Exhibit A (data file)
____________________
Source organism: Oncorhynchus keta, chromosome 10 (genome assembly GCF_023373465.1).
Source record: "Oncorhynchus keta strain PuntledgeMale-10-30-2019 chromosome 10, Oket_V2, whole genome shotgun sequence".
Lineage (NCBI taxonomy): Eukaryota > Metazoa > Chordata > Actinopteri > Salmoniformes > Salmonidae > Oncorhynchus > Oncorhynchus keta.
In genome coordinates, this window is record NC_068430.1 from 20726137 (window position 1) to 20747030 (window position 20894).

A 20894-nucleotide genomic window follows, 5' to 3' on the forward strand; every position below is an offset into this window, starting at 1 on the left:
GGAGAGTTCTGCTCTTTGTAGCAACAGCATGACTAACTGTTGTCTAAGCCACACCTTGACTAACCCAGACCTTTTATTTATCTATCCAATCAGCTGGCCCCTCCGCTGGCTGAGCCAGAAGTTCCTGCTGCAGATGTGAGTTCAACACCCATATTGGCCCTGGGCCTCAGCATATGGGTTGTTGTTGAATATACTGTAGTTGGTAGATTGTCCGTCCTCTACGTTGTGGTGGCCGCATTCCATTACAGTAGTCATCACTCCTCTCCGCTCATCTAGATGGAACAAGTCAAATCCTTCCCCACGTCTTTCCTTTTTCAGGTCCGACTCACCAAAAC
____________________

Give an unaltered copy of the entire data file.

Source organism: Oncorhynchus keta, chromosome 10 (genome assembly GCF_023373465.1).
Source record: "Oncorhynchus keta strain PuntledgeMale-10-30-2019 chromosome 10, Oket_V2, whole genome shotgun sequence".
Lineage (NCBI taxonomy): Eukaryota > Metazoa > Chordata > Actinopteri > Salmoniformes > Salmonidae > Oncorhynchus > Oncorhynchus keta.
In genome coordinates, this window is record NC_068430.1 from 20726137 (window position 1) to 20747030 (window position 20894).

A 20894-nucleotide genomic window follows, 5' to 3' on the forward strand; every position below is an offset into this window, starting at 1 on the left:
GGAGAGTTCTGCTCTTTGTAGCAACAGCATGACTAACTGTTGTCTAAGCCACACCTTGACTAACCCAGACCTTTTATTTATCTATCCAATCAGCTGGCCCCTCCGCTGGCTGAGCCAGAAGTTCCTGCTGCAGATGTGAGTTCAACACCCATATTGGCCCTGGGCCTCAGCATATGGGTTGTTGTTGAATATACTGTAGTTGGTAGATTGTCCGTCCTCTACGTTGTGGTGGCCGCATTCCATTACAGTAGTCATCACTCCTCTCCGCTCATCTAGATGGAACAAGTCAAATCCTTCCCCACGTCTTTCCTTTTTCAGGTCCGACTCACCAAAAC